I'm doing a bit of tinkering around the performance of virtual versus sealed people.

Below is my test code.

The output is

virtual total 3166ms
per call virtual 3.166ns
sealed total 3931ms
per call sealed 3.931ns

I have to do a problem because based on this the virtual call is faster compared to sealed call.

I'm running in Release mode with "Optimize code" switched on.

Edit: when running outdoors of Versus (like a console application) the occasions are near to a defunct warmth. however the virtual more often than not arrives in-front.

[TestFixture]
public class VirtTests
{

    public class ClassWithNonEmptyMethods
    {
        private double x;
        private double y;

        public virtual void VirtualMethod()
        {
            x++;
        }
        public void SealedMethod()
        {
            y++;
        }
    }

    const int iterations = 1000000000;


    [Test]
    public void NonEmptyMethodTest()
    {

        var foo = new ClassWithNonEmptyMethods();
        //Pre-call
        foo.VirtualMethod();
        foo.SealedMethod();

        var virtualWatch = new Stopwatch();
        virtualWatch.Start();
        for (var i = 0; i < iterations; i++)
        {
            foo.VirtualMethod();
        }
        virtualWatch.Stop();
        Console.WriteLine("virtual total {0}ms", virtualWatch.ElapsedMilliseconds);
        Console.WriteLine("per call virtual {0}ns", ((float)virtualWatch.ElapsedMilliseconds * 1000000) / iterations);


        var sealedWatch = new Stopwatch();
        sealedWatch.Start();
        for (var i = 0; i < iterations; i++)
        {
            foo.SealedMethod();
        }
        sealedWatch.Stop();
        Console.WriteLine("sealed total {0}ms", sealedWatch.ElapsedMilliseconds);
        Console.WriteLine("per call sealed {0}ns", ((float)sealedWatch.ElapsedMilliseconds * 1000000) / iterations);

    }

}

You're testing the results of memory alignment on code efficiency. The 32-bit JIT compiler has trouble producing efficient code for value types which are a lot more than 32 bits in dimensions. The main of the issue is the 32-bit GC heap allocator, it only promises alignment of allotted memory on addresses which are a multiple of four. That's an problem here, you're incrementing doubles. A double is efficient only when it's aligned with an address this is a multiple of 8. Same problem using the stack, just in case of local variables, it's also aligned simply to 4 on the 32-bit machine.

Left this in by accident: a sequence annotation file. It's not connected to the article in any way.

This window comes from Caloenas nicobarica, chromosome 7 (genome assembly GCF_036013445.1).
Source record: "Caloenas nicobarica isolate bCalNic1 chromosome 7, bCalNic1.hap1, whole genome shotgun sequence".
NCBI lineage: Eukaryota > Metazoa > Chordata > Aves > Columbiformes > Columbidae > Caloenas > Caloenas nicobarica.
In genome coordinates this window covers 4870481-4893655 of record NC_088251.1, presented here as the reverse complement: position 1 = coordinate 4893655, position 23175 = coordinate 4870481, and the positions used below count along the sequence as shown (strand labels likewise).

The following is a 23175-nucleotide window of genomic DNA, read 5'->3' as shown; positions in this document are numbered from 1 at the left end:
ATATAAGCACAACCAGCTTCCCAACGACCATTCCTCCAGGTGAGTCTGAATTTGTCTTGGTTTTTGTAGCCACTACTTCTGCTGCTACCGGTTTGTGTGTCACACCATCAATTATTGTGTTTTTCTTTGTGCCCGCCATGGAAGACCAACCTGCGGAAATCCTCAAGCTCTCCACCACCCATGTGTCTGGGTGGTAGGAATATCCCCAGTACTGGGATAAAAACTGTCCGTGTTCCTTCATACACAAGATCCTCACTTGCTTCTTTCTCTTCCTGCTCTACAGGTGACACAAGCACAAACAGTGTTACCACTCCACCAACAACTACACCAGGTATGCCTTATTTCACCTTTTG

The amount CPU cache is internally organized in cache lines of 16 bytes each. There's a problem once the program reads a mis-aligned double. Especially one which straddles the finish of the cache line. Two lines need to be read and glued together. Mis-alignment is not uncommon within the 32-bit jitter, it's basically luck once the 'x' area is actually allotted with an address this is a multiple of 8. Whether it is not then 'x' and 'y' will be misaligned and one of these will straddle the cache line. How you authored the exam, that will either make VirtualMethod or SealedMethod reduced. Make certain you allow them to make use of the same area to obtain comparable results.

This is also true for code. Swap the code for that virtual and sealed test to randomly alter the outcome. I'd little difficulty making the sealed test a great deal faster this way.

It's also wise to run the timing test several occasions inside a loop, a minimum of 20. You'll probably then also take notice of the effect from the garbage collector moving the course object. The double could have a different alignment after, significantly altering the timing. Being able to access a double has 3 distinct timings, aligned on 8, aligned on 4 inside a cache line, and aligned on 4 across two cache lines. In fast to slow order.

First, you need to mark the technique sealed.

Next, offer an override towards the virtual method. Create a clear case of the derived class.

Like a third test, produce a sealed override method.

You can now start evaluating.

Edit: You need to most likely run this outdoors Versus.

Update:

Illustration of what i'm saying.

abstract class Foo
{
  virtual void Bar() {}
}

class Baz : Foo
{
  sealed override void Bar() {}
}

class Woz : Foo
{
  override void Bar() {}
}

Now test the phone call speed of Bar for a clear case of Baz and Woz. I additionally suspect member and sophistication visibility outdoors the set up may affect JIT analysis.